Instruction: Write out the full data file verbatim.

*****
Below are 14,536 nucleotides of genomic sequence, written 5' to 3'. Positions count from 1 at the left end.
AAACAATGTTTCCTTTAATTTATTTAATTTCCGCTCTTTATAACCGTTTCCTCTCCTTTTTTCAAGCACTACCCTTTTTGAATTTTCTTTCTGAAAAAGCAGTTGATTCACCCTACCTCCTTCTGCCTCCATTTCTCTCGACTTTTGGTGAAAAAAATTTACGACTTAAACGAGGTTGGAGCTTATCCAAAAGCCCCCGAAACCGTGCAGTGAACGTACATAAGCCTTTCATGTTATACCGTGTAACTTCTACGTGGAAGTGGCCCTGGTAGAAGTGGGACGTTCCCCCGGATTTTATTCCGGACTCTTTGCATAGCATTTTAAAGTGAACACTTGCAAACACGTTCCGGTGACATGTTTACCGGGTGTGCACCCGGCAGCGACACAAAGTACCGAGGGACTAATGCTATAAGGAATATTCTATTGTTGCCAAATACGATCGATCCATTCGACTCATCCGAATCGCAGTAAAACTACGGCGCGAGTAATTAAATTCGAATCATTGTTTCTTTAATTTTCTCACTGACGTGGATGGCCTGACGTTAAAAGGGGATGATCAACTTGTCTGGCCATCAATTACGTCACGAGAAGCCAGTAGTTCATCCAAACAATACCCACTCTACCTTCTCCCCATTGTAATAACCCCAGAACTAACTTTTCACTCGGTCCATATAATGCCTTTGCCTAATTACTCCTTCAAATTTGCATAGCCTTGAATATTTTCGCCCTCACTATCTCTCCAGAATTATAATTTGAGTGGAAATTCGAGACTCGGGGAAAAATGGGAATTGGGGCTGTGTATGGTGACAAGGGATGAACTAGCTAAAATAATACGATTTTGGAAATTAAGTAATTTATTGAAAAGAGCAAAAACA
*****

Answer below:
Below are 14,536 nucleotides of genomic sequence, written 5' to 3'. Positions count from 1 at the left end.
AAACAATGTTTCCTTTAATTTATTTAATTTCCGCTCTTTATAACCGTTTCCTCTCCTTTTTTCAAGCACTACCCTTTTTGAATTTTCTTTCTGAAAAAGCAGTTGATTCACCCTACCTCCTTCTGCCTCCATTTCTCTCGACTTTTGGTGAAAAAAATTTACGACTTAAACGAGGTTGGAGCTTATCCAAAAGCCCCCGAAACCGTGCAGTGAACGTACATAAGCCTTTCATGTTATACCGTGTAACTTCTACGTGGAAGTGGCCCTGGTAGAAGTGGGACGTTCCCCCGGATTTTATTCCGGACTCTTTGCATAGCATTTTAAAGTGAACACTTGCAAACACGTTCCGGTGACATGTTTACCGGGTGTGCACCCGGCAGCGACACAAAGTACCGAGGGACTAATGCTATAAGGAATATTCTATTGTTGCCAAATACGATCGATCCATTCGACTCATCCGAATCGCAGTAAAACTACGGCGCGAGTAATTAAATTCGAATCATTGTTTCTTTAATTTTCTCACTGACGTGGATGGCCTGACGTTAAAAGGGGATGATCAACTTGTCTGGCCATCAATTACGTCACGAGAAGCCAGTAGTTCATCCAAACAATACCCACTCTACCTTCTCCCCATTGTAATAACCCCAGAACTAACTTTTCACTCGGTCCATATAATGCCTTTGCCTAATTACTCCTTCAAATTTGCATAGCCTTGAATATTTTCGCCCTCACTATCTCTCCAGAATTATAATTTGAGTGGAAATTCGAGACTCGGGGAAAAATGGGAATTGGGGCTGTGTATGGTGACAAGGGATGAACTAGCTAAAATAATACGATTTTGGAAATTAAGTAATTTATTGAAAAGAGCAAAAACA